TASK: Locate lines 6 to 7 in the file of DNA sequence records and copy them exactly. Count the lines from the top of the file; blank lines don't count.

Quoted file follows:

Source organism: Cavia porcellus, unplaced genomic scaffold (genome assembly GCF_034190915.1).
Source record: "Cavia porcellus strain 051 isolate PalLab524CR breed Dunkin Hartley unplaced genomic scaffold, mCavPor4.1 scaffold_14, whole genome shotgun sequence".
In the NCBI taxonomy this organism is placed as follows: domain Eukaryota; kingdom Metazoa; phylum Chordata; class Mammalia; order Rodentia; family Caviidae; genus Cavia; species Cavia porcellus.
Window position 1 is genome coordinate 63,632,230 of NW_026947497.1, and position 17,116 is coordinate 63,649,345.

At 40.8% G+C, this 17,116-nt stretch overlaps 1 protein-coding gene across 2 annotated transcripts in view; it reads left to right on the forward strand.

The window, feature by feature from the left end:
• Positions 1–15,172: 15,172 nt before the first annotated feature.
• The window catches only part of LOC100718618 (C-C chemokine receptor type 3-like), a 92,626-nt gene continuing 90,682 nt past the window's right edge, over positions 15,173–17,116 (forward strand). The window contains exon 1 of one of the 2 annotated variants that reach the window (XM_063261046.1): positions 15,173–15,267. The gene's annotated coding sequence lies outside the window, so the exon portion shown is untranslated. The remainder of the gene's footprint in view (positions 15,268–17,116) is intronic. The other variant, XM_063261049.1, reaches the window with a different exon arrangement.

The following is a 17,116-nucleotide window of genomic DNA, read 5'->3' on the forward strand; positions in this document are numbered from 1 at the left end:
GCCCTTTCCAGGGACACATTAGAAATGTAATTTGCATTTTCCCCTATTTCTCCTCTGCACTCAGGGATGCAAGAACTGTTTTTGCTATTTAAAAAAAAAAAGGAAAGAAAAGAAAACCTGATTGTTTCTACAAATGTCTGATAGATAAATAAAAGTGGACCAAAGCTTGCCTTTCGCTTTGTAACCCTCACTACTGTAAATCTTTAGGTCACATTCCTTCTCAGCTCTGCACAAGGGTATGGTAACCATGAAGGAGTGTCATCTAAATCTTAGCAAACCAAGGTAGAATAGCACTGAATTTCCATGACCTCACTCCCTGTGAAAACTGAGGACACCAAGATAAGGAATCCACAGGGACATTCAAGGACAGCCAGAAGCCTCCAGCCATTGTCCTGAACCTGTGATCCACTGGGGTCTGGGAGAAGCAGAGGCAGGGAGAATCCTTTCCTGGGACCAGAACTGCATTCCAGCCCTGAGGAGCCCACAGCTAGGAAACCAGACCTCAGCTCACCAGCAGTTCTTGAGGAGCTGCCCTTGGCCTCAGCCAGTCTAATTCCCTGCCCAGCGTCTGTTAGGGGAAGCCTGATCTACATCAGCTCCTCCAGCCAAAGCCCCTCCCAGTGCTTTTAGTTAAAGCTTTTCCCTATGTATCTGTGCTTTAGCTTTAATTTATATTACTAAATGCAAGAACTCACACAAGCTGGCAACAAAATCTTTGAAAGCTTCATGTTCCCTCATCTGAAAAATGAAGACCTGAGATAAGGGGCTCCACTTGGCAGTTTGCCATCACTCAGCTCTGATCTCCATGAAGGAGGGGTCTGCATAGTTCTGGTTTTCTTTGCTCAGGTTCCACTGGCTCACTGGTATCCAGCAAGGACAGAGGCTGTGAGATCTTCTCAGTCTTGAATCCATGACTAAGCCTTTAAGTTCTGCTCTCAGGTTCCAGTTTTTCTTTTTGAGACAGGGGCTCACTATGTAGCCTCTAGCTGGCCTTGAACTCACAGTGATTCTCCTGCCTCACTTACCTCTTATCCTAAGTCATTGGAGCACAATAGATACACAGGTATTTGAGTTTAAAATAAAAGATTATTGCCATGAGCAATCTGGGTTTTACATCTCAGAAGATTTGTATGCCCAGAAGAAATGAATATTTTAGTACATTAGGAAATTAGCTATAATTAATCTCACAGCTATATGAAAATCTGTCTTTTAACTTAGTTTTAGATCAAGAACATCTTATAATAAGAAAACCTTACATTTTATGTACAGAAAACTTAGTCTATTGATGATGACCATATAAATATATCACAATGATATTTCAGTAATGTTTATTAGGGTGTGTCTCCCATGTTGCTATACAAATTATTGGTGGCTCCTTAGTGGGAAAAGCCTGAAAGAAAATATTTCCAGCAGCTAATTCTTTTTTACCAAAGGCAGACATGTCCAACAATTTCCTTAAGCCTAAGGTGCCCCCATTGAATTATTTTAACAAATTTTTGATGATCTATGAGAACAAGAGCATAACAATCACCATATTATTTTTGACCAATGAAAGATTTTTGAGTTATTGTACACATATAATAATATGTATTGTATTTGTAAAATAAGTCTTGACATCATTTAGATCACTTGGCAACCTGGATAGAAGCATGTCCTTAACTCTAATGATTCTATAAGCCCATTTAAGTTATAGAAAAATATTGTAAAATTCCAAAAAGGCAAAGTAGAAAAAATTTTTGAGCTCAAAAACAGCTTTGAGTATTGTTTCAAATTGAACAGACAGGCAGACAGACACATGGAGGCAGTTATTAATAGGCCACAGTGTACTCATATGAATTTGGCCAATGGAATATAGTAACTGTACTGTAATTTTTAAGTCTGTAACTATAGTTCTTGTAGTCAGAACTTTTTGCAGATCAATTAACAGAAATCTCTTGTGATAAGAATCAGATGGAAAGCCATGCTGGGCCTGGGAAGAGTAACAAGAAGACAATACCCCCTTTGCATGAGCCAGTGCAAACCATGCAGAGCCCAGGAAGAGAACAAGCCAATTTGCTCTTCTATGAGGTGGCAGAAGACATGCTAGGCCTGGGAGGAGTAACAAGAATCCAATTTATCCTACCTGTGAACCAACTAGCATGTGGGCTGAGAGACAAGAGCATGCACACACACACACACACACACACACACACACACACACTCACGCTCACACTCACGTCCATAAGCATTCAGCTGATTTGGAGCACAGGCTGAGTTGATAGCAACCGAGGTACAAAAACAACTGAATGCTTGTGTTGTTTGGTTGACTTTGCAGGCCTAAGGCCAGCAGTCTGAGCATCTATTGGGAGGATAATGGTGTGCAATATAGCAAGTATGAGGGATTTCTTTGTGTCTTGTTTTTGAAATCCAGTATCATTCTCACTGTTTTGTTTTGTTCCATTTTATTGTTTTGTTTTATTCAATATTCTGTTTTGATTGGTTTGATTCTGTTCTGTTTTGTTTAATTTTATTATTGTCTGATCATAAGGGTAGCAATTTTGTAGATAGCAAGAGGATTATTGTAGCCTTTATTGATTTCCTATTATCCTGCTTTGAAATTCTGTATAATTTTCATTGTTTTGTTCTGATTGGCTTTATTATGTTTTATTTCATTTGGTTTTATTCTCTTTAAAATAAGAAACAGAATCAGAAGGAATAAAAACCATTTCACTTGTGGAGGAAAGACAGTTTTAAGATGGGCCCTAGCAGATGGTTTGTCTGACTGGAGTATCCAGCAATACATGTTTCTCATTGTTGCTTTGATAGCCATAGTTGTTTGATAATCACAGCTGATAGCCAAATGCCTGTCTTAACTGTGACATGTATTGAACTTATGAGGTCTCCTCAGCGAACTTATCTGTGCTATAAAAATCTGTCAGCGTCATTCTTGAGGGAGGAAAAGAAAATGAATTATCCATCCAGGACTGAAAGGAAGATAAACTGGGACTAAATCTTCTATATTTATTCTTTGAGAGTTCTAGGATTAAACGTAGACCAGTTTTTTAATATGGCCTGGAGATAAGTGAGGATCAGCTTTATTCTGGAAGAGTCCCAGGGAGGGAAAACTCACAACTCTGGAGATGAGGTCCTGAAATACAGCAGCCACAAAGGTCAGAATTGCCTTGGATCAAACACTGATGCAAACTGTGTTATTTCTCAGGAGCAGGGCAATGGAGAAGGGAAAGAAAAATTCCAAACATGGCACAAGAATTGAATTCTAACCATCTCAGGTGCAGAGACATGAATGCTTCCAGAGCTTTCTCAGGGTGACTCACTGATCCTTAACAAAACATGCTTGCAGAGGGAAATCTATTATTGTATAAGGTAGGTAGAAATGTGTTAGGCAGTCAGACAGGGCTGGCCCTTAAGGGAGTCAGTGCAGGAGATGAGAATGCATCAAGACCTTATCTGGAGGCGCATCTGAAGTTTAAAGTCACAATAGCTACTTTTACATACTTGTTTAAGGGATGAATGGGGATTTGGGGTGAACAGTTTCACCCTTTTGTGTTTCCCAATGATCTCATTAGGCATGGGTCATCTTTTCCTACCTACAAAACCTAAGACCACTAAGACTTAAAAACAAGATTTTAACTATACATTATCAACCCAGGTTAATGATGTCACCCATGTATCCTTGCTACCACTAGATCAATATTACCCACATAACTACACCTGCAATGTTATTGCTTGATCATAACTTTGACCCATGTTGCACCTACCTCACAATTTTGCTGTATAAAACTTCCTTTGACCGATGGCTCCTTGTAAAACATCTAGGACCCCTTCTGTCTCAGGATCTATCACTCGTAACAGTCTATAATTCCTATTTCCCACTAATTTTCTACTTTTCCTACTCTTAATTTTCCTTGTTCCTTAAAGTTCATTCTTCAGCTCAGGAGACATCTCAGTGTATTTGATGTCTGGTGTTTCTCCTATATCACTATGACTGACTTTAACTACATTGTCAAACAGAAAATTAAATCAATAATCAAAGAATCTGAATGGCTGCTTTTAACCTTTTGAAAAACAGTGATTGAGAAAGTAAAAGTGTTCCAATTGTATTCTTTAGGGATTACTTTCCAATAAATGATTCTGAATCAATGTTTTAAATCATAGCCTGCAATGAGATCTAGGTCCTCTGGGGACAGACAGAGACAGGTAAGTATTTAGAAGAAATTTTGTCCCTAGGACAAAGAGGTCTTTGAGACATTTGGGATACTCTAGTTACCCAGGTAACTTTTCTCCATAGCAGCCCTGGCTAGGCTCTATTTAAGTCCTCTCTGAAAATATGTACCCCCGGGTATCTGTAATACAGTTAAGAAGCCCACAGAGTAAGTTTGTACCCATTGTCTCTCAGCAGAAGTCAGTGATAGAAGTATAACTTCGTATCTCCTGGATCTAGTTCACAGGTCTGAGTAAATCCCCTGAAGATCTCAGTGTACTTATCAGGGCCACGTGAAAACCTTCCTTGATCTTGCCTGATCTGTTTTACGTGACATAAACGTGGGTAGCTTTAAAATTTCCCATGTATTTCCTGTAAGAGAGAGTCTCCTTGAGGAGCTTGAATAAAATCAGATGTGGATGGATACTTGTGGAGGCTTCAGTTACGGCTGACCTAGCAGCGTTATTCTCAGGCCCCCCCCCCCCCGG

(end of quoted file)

The window, feature by feature from the left end:
• Positions 1–15,172: 15,172 nt before the first annotated feature.